• Begin offering orange vegetables such as sweet potatoes and carrots at seven months. Wait five to seven days before trying a new food to see if baby is sensitive.
  • Move on to green vegetables when baby tolerates the orange varieties. Serve up spinach, green beans, and peas. Read the labels of baby foods to avoid milk-based additives.
  • Next, offer fruits, but only one at a time. Steer clear of products with potentially problematic additives including tapioca or food starch.
  • At nine months, start giving baby grains and other vegetables such as oats, corn, and potato. Save wheat for last since it's allergenic in many people.
  • Start adding meat at one year of age.
  • Wait until your child's first birthday to offer cow's milk or soy beverages and products made from milk and soy.
  • Hold off until two years of age to give eggs to your child.
  • Steer clear of peanuts, tree nuts, fish, and shellfish until at least three years of age.
Looks Pretty, Tastes Good, Causes Problems
Artificial flavors and colors in processed foods can bother hypersensitive kids. Benzoic acid, sodium benzoate and tartrazine yellow, also known as FD&C yellow no. 5, can result in asthma and rashes; yellow no. 5 can be allergenic to people with aspirin sensitivity. Sulfites pose a hazard as well. They're used on a number of processed foods, including shrimp, and on certain fruits and vegetables. Sulfites can trigger asthma and anaphylactic shock in susceptible children and adults. Hydrolyzed vegetable protein contains monosodium glutamate (MSG), which has negative effects on certain people. Tragacanth is a gum that has resulted in some severe allergic reactions.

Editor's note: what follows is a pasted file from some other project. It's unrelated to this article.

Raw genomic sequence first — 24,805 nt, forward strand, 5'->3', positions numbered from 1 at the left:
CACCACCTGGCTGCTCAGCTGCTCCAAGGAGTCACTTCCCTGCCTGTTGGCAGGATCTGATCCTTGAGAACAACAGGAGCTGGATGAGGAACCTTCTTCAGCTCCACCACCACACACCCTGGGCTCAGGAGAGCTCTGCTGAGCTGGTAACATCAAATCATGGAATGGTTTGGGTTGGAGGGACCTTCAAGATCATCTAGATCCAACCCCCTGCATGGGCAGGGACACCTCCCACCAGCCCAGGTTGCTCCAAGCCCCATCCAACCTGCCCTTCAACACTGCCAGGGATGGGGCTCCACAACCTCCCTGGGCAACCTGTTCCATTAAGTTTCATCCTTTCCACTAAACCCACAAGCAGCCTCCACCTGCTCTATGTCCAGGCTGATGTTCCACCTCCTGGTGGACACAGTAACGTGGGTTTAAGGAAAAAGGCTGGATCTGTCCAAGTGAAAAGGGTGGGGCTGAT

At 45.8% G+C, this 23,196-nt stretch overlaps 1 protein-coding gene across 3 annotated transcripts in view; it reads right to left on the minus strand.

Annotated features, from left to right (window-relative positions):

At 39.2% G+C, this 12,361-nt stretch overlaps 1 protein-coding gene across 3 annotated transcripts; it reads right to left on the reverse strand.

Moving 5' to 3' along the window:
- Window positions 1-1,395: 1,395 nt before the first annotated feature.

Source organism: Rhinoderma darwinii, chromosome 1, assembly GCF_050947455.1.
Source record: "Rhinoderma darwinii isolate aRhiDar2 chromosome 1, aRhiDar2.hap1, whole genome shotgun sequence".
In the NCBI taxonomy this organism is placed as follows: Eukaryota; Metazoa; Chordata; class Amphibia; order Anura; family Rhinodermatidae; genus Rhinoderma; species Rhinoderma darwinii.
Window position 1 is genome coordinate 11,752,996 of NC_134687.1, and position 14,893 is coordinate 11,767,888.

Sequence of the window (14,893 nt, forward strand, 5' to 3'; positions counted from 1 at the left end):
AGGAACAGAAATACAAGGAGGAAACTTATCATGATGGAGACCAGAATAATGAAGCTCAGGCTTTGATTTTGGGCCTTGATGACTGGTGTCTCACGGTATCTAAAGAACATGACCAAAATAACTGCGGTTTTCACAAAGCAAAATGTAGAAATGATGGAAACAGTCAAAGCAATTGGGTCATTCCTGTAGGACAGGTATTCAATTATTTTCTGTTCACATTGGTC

Make Iron-Fortified Rice Cereal Your Baby's First Solid Food
Stick with rice cereal for the first month, since it's less likely than other grains to be allergenic. Read labels carefully. Even single grain infant cereals may contain malt, which your baby should avoid early on.

Getting over It
Your child may outgrow food allergy. As a child's digestive tract matures, there is less absorption into the bloodstream of certain, but not all, allergens. A child's immune system becomes stronger with the passing years, allowing it to block antigens from wreaking havoc on the body, too.